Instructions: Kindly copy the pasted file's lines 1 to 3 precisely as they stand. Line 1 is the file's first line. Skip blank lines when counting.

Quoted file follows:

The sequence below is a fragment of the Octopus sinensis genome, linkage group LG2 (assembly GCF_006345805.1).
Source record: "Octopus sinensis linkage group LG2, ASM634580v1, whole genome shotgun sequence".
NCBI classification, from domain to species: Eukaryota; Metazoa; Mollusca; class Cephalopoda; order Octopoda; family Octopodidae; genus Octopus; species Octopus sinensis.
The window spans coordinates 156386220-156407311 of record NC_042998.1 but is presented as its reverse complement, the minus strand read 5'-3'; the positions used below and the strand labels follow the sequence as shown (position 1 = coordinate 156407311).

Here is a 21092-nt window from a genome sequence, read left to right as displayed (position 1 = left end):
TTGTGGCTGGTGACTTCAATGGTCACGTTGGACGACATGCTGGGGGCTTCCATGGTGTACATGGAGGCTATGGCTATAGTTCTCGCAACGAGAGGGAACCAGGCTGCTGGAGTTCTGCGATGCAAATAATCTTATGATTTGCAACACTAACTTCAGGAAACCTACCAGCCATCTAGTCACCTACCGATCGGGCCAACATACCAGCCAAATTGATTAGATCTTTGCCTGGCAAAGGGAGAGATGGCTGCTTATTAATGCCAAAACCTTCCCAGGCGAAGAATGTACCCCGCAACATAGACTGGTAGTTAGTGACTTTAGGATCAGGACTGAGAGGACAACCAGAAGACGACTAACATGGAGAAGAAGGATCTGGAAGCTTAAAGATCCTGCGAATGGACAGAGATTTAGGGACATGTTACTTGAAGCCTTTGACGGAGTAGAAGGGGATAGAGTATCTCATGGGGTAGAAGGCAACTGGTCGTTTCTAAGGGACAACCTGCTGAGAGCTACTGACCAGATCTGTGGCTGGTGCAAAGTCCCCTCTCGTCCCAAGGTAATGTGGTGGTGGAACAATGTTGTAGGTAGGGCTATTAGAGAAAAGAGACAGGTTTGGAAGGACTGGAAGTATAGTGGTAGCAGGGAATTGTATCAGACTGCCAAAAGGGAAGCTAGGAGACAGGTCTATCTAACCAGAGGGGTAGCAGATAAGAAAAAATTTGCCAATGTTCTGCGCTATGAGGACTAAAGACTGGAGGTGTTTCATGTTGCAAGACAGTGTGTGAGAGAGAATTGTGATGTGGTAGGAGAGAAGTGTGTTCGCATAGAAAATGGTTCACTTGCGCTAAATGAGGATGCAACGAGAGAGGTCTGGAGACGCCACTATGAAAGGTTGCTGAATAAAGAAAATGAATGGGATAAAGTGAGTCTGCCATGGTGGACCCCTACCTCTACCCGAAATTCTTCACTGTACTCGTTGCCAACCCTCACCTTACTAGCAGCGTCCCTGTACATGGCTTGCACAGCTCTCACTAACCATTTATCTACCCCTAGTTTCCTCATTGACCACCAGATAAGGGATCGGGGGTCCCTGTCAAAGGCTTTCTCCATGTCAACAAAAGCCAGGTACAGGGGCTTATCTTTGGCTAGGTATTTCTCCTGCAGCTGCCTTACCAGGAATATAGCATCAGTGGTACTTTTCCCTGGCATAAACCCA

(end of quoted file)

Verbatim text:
The sequence below is a fragment of the Octopus sinensis genome, linkage group LG2 (assembly GCF_006345805.1).
Source record: "Octopus sinensis linkage group LG2, ASM634580v1, whole genome shotgun sequence".
NCBI classification, from domain to species: Eukaryota; Metazoa; Mollusca; class Cephalopoda; order Octopoda; family Octopodidae; genus Octopus; species Octopus sinensis.